Thursday, March 18, 2010

Shackdwellers on 'Right to the City'

Trailer for the forthcoming film, "Dear Mandela"

Abahlali baseMjondolo, the South African shackdwellers' movement, was featured here shortly after being brutally attacked by the ANC government this past September. They released a statement earlier this month,The Third Force is Gathering its Strength, which is very much worth reading if you are interested in catching up on where they are at today. They also participated in Movement for Justice in El Barrio's Third Encuentro for Dignity and Against Displacement at the end of last month, which I'll have an article out for in the next issue of Desinformémonos. In the meantime here is a powerful collective statement they've just released today...

The High Cost of the Right to the City
Notes from a meeting of Abahlali baseMjondolo in preparation for the World Urban Forum (WUF): “The Right to the City”
March 2010

It is our usual practice when we send delegates to other people's meetings that we get together as a movement and discuss our collective view so that our delegates can take a mandate that is based on our 'home-made' politics. In this case there will be chances for our comrades to connect with other movements from around the world as well, so it is all the more important to be clear on our own home-cooked politics of Abahlalism – our 'living politics'.

Our movement's 'living politics' is the politics of the daily life and thinking of shackdwellers in South Africa who fight for truth and for justice. It is quite simply living out in the real world the practical meaning of the basic idea that 'everybody counts'. In our discussion we think through the connections between our 'living politics' and the theme of the WUF: 'the Right to the City'. If 'everyone counts', then surely there should be a right to the city! In fact, that theme sounds very much like a slogan of people's struggles for justice in cities around the world - but we know that the slogans of people's struggles often get taken and tamed by the powerful and rich; and we know that when that happens, the real politics at the heart of the struggles is usually lost. Some of the ways that the militant slogan of the 'right to the city' can get taken and tamed are when:
  • it can be reduced to a 'technical' issue of working out how the state system can 'deliver' services and amenities to the people;
  • it can be turned into a legalistic issue of 'human rights' fought over in the courts of law between lawyers;
  • it presents the only possible solutions in terms of 'participation' in 'good governance' as defined by the power-players in the system of the state and the political parties.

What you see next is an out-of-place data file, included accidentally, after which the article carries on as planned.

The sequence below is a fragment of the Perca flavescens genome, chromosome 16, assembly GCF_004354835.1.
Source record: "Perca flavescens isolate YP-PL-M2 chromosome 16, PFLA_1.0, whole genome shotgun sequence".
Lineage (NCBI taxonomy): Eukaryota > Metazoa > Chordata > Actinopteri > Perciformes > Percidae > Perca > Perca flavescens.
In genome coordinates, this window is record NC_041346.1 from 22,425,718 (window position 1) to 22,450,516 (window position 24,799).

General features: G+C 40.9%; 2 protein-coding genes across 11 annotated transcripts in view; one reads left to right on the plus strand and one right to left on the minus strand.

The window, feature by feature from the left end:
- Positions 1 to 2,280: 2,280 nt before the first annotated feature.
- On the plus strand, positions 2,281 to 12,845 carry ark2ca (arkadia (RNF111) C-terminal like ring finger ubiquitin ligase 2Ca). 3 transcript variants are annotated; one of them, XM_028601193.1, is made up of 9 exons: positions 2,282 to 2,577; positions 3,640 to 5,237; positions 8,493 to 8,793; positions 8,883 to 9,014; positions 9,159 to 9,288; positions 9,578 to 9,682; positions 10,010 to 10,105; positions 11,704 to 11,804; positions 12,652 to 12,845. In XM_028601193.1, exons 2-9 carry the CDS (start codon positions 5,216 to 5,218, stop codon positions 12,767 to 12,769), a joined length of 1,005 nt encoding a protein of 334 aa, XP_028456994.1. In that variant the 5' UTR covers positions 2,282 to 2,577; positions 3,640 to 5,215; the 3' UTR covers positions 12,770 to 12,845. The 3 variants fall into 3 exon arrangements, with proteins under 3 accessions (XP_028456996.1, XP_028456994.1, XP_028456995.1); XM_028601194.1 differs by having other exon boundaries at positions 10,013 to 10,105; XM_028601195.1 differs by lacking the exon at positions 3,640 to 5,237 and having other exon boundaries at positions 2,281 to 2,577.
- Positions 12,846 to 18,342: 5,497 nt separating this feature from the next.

In our own struggles as Abahlali baseMjondolo (AbM) we have taken up all of these avenues and issues to fight for justice for shack-dwellers – but our living politics and our total struggle does not start and end in these limited definitions and confined spaces.

In the systems of the government and the political parties it happens again and again that the things the people have fought hard for are taken by those who claim to be leaders and given back to the people as 'delivery'. The people have their muscles and their thinking – but they do not have control over the money and resources like government and parties have. The politicians, and especially the local councillors, use this power and then claim that they were the ones who worked so hard to achieve these things! The systems of municipalities and councillors are against our living politics. They are an oppressive burden on us, keeping us down. No-matter how we try to deal with them, they know they have certain kinds of power and resources to take our issues and 'deliver' to the communities. When they do this, they even make us look like we who struggle are actually working for the Councillors! We know that the Councillors in the local governments and municipalities come from the political parties. That means that they will always try to do their homework and find out what the people at the grassroots are struggling for because they will want to come with a strong agenda for the Party to look like they are the ones who can 'deliver' what the people want. As deployees of the political parties, they are intent on crushing us politically and taking our issues over to their agenda. This is a huge challenge, and we must and we will fight harder against it because we know that Municipalities are a problem – and that the solution is in the struggles of the people, with their muscles and their thinking.

It is a kind of theft – to take away the valuable things of the people and to put them to work in a system that is against the people but in favour of the powerful and the rich. Not only the municipalities and the politicians but also many of the NGOs and 'civil society' structures and activists are guilty of playing a part in this ongoing theft against the people. It can make you feel like your struggle was useless. You fight for justice – for equality and for the world to be shared - and you end up with the promise of ‘service delivery’.